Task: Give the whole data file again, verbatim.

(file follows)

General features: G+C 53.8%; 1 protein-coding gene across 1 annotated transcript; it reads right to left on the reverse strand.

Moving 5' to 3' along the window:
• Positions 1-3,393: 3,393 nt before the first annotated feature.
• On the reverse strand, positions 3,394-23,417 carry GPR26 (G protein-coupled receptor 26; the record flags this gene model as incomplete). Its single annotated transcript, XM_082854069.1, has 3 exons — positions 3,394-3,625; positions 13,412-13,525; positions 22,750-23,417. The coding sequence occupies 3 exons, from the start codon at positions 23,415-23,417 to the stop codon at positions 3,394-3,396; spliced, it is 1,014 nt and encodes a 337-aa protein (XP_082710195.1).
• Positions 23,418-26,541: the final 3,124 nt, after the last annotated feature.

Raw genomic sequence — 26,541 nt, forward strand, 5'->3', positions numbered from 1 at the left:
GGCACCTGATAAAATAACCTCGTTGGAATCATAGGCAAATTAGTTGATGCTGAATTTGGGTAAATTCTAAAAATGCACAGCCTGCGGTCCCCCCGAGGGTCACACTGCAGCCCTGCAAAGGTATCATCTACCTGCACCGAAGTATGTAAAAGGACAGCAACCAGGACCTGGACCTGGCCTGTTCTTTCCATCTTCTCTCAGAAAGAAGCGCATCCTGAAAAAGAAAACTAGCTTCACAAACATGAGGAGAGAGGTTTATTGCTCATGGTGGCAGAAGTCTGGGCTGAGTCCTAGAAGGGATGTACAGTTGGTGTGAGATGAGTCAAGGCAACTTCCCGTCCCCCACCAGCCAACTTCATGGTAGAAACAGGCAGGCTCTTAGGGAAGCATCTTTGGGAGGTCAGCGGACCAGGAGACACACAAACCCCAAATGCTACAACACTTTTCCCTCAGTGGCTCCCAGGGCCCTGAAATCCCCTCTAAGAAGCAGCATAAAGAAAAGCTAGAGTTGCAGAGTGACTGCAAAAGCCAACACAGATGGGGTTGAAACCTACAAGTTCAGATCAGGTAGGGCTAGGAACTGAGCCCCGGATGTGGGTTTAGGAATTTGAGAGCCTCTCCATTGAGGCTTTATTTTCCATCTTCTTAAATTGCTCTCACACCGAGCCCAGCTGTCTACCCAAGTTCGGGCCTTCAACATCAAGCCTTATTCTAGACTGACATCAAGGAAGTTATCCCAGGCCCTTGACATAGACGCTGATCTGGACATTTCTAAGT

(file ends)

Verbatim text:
General features: G+C 53.8%; 1 protein-coding gene across 1 annotated transcript; it reads right to left on the reverse strand.

Moving 5' to 3' along the window:
• Positions 1-3,393: 3,393 nt before the first annotated feature.
• On the reverse strand, positions 3,394-23,417 carry GPR26 (G protein-coupled receptor 26; the record flags this gene model as incomplete). Its single annotated transcript, XM_082854069.1, has 3 exons — positions 3,394-3,625; positions 13,412-13,525; positions 22,750-23,417. The coding sequence occupies 3 exons, from the start codon at positions 23,415-23,417 to the stop codon at positions 3,394-3,396; spliced, it is 1,014 nt and encodes a 337-aa protein (XP_082710195.1).
• Positions 23,418-26,541: the final 3,124 nt, after the last annotated feature.

Raw genomic sequence — 26,541 nt, forward strand, 5'->3', positions numbered from 1 at the left:
GGCACCTGATAAAATAACCTCGTTGGAATCATAGGCAAATTAGTTGATGCTGAATTTGGGTAAATTCTAAAAATGCACAGCCTGCGGTCCCCCCGAGGGTCACACTGCAGCCCTGCAAAGGTATCATCTACCTGCACCGAAGTATGTAAAAGGACAGCAACCAGGACCTGGACCTGGCCTGTTCTTTCCATCTTCTCTCAGAAAGAAGCGCATCCTGAAAAAGAAAACTAGCTTCACAAACATGAGGAGAGAGGTTTATTGCTCATGGTGGCAGAAGTCTGGGCTGAGTCCTAGAAGGGATGTACAGTTGGTGTGAGATGAGTCAAGGCAACTTCCCGTCCCCCACCAGCCAACTTCATGGTAGAAACAGGCAGGCTCTTAGGGAAGCATCTTTGGGAGGTCAGCGGACCAGGAGACACACAAACCCCAAATGCTACAACACTTTTCCCTCAGTGGCTCCCAGGGCCCTGAAATCCCCTCTAAGAAGCAGCATAAAGAAAAGCTAGAGTTGCAGAGTGACTGCAAAAGCCAACACAGATGGGGTTGAAACCTACAAGTTCAGATCAGGTAGGGCTAGGAACTGAGCCCCGGATGTGGGTTTAGGAATTTGAGAGCCTCTCCATTGAGGCTTTATTTTCCATCTTCTTAAATTGCTCTCACACCGAGCCCAGCTGTCTACCCAAGTTCGGGCCTTCAACATCAAGCCTTATTCTAGACTGACATCAAGGAAGTTATCCCAGGCCCTTGACATAGACGCTGATCTGGACATTTCTAAGT